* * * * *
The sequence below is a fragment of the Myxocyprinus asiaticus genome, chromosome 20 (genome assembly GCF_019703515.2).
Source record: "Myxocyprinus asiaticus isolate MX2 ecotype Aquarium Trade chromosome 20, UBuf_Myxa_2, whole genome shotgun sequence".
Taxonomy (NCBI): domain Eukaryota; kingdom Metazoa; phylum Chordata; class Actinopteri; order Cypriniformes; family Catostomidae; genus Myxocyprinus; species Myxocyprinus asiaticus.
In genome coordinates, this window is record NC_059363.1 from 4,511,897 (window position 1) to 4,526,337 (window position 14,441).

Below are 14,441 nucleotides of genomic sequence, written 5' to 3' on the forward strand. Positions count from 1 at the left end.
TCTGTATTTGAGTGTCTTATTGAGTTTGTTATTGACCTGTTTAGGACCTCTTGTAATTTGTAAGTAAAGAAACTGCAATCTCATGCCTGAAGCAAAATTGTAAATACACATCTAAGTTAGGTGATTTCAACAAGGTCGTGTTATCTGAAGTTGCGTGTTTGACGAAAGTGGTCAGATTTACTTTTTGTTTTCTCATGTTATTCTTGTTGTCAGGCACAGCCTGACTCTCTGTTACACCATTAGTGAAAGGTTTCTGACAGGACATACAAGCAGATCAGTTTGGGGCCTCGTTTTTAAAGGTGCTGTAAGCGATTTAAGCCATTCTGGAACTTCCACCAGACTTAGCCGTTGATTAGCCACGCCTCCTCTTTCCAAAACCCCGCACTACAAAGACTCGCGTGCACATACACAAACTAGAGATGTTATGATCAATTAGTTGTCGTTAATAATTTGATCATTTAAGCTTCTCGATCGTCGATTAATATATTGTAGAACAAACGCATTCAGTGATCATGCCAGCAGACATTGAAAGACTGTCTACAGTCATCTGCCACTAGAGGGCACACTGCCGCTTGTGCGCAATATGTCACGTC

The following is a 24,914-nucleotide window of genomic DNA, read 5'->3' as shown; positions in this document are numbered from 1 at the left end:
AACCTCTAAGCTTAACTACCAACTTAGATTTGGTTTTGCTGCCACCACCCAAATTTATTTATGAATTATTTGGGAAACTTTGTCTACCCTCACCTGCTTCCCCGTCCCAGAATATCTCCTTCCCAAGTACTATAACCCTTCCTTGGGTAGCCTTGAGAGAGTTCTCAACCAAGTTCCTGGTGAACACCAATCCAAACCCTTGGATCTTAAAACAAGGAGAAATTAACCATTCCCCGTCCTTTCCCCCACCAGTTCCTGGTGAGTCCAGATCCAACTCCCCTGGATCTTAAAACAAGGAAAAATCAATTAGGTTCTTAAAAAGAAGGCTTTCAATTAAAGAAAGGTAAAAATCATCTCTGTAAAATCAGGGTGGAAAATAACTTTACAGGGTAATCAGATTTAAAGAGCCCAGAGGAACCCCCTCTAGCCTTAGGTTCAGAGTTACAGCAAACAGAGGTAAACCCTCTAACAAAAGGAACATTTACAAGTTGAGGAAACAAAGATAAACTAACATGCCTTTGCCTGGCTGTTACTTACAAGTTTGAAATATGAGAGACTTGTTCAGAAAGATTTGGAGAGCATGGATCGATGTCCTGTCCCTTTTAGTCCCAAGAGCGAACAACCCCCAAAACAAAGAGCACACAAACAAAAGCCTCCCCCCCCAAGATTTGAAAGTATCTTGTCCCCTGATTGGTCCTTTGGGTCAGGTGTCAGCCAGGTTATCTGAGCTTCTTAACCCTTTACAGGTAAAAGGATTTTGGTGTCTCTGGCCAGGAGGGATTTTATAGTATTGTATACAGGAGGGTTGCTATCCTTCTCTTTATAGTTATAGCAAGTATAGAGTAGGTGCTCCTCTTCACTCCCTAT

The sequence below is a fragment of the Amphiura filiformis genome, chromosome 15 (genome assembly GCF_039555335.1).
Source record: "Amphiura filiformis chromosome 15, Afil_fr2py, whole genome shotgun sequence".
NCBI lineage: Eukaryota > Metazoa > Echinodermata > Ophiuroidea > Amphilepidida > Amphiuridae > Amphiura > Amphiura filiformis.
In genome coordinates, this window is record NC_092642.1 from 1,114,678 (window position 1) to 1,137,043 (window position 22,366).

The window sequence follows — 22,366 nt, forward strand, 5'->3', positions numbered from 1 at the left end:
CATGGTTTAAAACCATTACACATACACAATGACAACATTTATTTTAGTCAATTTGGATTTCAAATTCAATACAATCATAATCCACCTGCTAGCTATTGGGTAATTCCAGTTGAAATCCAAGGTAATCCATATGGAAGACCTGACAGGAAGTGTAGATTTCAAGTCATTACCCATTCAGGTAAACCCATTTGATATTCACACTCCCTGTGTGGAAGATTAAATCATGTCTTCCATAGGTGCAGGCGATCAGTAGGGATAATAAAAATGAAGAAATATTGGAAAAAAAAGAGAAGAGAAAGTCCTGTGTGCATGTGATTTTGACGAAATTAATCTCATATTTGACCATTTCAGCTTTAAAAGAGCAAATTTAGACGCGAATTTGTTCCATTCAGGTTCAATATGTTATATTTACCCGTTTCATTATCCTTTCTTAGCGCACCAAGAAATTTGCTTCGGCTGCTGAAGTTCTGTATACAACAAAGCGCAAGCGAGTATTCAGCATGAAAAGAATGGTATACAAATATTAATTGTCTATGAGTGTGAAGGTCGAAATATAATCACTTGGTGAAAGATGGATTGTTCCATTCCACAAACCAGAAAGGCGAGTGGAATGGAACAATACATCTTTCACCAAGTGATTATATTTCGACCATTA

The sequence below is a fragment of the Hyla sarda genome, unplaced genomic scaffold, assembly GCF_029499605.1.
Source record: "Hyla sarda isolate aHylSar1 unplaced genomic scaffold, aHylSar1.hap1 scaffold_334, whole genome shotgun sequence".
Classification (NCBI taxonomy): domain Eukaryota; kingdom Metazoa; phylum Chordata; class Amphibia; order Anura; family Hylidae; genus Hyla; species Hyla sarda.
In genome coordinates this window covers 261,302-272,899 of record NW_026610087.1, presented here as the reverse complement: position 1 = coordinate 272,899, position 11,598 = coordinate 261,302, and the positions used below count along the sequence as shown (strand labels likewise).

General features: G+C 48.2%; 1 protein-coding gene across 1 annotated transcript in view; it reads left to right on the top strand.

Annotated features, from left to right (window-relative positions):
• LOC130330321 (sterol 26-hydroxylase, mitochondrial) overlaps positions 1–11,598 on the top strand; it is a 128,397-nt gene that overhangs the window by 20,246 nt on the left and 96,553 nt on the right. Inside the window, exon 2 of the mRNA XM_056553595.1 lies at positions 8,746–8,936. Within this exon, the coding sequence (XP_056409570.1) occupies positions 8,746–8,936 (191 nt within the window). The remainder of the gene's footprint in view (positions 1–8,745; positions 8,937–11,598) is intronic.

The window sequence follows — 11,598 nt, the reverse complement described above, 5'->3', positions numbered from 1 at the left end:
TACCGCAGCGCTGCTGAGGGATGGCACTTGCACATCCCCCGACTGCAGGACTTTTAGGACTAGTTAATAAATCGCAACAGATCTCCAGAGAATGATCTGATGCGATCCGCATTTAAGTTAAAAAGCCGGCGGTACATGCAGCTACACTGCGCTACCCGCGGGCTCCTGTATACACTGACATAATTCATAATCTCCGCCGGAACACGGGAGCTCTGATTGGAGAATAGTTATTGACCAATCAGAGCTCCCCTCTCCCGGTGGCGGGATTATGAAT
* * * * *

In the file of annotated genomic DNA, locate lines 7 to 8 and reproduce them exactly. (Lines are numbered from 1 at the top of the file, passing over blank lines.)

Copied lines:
The following is a 24,914-nucleotide window of genomic DNA, read 5'->3' as shown; positions in this document are numbered from 1 at the left end:
AACCTCTAAGCTTAACTACCAACTTAGATTTGGTTTTGCTGCCACCACCCAAATTTATTTATGAATTATTTGGGAAACTTTGTCTACCCTCACCTGCTTCCCCGTCCCAGAATATCTCCTTCCCAAGTACTATAACCCTTCCTTGGGTAGCCTTGAGAGAGTTCTCAACCAAGTTCCTGGTGAACACCAATCCAAACCCTTGGATCTTAAAACAAGGAGAAATTAACCATTCCCCGTCCTTTCCCCCACCAGTTCCTGGTGAGTCCAGATCCAACTCCCCTGGATCTTAAAACAAGGAAAAATCAATTAGGTTCTTAAAAAGAAGGCTTTCAATTAAAGAAAGGTAAAAATCATCTCTGTAAAATCAGGGTGGAAAATAACTTTACAGGGTAATCAGATTTAAAGAGCCCAGAGGAACCCCCTCTAGCCTTAGGTTCAGAGTTACAGCAAACAGAGGTAAACCCTCTAACAAAAGGAACATTTACAAGTTGAGGAAACAAAGATAAACTAACATGCCTTTGCCTGGCTGTTACTTACAAGTTTGAAATATGAGAGACTTGTTCAGAAAGATTTGGAGAGCATGGATCGATGTCCTGTCCCTTTTAGTCCCAAGAGCGAACAACCCCCAAAACAAAGAGCACACAAACAAAAGCCTCCCCCCCCAAGATTTGAAAGTATCTTGTCCCCTGATTGGTCCTTTGGGTCAGGTGTCAGCCAGGTTATCTGAGCTTCTTAACCCTTTACAGGTAAAAGGATTTTGGTGTCTCTGGCCAGGAGGGATTTTATAGTATTGTATACAGGAGGGTTGCTATCCTTCTCTTTATAGTTATAGCAAGTATAGAGTAGGTGCTCCTCTTCACTCCCTAT